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The white walled mosque and zawiya of Sidi Bou Said, stands, of all places, in Tunisia’s trendiest tourist spot. The whitewashed walls and blue doorways stand on a cliff-top against the glistening blue Mediterranean sea. With its French-chic reputation, attracting artists, intellectuals and politicians, it is easy to forget that the town first gained prominence for being the adopted home of  Abu Said Ibn Khalaf Yahya al-Tamimi al-Beji, the 13th century Sufi saint after whom the village was renamed. Here, he established a sanctuary, and a mausoleum was constructed for him after his death in 1231. Sidi Bou Said, the village, grew around it. 

Almost 500 years later, in the 18th century, the Turkish Beys of the Husainid dynasty, then ruling the region, built their residences in the town. Later, in the early 20th century, the town attracted wealthy Tunisians and French nationals, and Rodolphe d’Erlanger, the French painter and musicologist of Arab music, gave the town its distinctive white and blue colour theme and it has been preserved as such ever since.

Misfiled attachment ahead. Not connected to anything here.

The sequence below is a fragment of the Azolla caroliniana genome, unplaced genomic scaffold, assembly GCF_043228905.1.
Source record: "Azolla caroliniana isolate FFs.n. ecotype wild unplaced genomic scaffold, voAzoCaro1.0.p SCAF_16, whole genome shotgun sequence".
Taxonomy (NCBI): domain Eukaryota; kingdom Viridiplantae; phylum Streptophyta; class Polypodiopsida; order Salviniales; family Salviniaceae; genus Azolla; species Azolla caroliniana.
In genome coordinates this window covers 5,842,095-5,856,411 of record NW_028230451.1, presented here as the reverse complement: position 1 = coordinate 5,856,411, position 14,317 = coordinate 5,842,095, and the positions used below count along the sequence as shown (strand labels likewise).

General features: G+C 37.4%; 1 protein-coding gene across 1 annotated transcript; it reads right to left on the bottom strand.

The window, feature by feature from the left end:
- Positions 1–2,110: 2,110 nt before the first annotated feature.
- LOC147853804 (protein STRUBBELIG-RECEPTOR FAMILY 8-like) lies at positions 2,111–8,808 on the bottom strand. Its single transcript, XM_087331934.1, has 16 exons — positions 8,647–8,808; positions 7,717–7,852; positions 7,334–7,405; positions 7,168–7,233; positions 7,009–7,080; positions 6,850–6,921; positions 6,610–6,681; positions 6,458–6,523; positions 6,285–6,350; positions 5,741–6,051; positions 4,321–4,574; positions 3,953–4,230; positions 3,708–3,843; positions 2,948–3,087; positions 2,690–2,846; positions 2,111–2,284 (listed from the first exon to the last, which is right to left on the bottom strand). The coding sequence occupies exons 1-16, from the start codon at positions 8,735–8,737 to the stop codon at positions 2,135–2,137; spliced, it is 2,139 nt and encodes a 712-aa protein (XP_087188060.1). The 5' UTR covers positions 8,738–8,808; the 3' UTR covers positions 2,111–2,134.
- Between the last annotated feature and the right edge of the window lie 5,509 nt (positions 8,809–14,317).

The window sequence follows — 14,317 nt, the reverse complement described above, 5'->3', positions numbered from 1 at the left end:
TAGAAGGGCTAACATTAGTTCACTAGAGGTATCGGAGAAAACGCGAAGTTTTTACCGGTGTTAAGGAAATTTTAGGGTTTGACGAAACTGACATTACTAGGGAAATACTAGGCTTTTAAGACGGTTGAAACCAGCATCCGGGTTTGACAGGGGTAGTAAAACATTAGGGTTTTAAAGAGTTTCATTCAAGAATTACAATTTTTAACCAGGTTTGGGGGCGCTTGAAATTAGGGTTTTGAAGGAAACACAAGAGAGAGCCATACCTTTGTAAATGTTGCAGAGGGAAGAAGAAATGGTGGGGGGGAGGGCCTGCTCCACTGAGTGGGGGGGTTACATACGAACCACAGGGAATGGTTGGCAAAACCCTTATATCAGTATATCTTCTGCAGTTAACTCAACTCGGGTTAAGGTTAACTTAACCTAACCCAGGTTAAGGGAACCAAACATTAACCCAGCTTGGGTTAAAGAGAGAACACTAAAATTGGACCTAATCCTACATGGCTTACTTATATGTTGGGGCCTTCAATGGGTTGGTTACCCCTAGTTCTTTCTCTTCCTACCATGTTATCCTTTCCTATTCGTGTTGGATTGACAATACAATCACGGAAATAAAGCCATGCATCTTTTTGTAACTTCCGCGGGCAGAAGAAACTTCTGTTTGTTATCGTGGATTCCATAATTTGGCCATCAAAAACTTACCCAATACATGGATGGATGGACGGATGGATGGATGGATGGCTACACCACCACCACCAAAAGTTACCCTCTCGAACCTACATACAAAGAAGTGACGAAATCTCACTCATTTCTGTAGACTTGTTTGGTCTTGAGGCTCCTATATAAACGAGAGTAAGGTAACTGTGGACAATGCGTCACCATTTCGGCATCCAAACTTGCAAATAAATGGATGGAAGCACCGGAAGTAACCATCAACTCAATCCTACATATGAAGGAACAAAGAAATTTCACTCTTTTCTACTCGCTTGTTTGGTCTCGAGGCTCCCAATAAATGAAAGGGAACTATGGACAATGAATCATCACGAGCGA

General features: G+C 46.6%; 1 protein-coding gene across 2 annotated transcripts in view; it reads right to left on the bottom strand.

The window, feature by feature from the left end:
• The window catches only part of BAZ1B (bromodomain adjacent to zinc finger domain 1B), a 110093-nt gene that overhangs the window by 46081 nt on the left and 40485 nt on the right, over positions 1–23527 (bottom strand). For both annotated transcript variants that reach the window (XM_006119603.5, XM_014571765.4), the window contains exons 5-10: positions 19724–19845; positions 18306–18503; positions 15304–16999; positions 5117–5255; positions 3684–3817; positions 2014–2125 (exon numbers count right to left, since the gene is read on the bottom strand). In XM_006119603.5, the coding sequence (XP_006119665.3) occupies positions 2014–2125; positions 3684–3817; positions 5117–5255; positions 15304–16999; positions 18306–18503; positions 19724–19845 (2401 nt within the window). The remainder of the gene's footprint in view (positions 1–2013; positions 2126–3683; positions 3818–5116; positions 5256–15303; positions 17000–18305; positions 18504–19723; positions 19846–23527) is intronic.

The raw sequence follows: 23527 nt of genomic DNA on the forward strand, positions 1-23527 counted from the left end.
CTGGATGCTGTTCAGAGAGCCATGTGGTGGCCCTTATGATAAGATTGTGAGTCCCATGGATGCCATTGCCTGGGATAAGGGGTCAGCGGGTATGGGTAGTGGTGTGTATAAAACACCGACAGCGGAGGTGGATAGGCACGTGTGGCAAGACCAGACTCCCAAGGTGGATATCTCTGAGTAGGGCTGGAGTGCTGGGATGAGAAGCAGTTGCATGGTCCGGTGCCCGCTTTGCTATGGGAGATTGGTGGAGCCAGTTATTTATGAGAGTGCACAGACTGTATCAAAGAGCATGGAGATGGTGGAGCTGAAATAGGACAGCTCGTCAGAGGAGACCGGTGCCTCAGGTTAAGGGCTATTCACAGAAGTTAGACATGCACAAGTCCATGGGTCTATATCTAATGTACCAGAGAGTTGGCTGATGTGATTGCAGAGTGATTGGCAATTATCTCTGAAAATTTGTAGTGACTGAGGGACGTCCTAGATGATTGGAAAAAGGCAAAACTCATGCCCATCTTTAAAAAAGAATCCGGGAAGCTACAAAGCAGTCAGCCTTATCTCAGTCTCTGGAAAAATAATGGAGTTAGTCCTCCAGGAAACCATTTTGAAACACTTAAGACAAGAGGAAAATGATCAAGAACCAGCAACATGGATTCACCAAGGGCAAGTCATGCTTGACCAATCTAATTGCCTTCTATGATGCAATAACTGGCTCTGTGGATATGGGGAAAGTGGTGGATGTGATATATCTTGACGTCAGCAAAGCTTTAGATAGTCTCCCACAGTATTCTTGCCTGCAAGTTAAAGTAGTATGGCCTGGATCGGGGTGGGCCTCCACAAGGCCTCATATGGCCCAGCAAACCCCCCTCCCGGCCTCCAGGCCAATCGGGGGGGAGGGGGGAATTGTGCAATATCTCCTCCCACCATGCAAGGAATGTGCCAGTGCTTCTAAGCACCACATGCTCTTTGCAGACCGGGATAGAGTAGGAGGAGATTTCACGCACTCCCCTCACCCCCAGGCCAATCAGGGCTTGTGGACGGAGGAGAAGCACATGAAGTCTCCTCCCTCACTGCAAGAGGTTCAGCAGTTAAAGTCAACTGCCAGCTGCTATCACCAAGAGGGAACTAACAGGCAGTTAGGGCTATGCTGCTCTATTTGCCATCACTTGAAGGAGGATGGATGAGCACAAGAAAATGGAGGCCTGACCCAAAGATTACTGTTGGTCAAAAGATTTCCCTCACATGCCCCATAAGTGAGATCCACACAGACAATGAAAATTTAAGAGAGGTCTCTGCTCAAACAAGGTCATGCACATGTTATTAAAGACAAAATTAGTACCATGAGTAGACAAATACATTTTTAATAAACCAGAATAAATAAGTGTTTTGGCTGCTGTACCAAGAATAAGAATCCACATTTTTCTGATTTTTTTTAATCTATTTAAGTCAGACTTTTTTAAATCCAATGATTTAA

Sidi Bou Said

Image: CC El Primer Paso Blog via Flickr

The steep, cobbled streets of Sidi Bou Said, are lined with souvenir shops and cafes. Despite the high number of tourists it receives, it is still worth visiting. Somehow, the town has managed to retain its charm and character, and it is enjoyable simply strolling along and admiring the architecture. 

Sidi Bou Said doors

Image: CC Michael Foley via Flickr

It is a relatively small town, so if you do not want to spend the night, a short train journey from Tunis for a day trip is more than enough time to cover all of its attractions and take in the beautiful surroundings.  A good resource for transport can be found here

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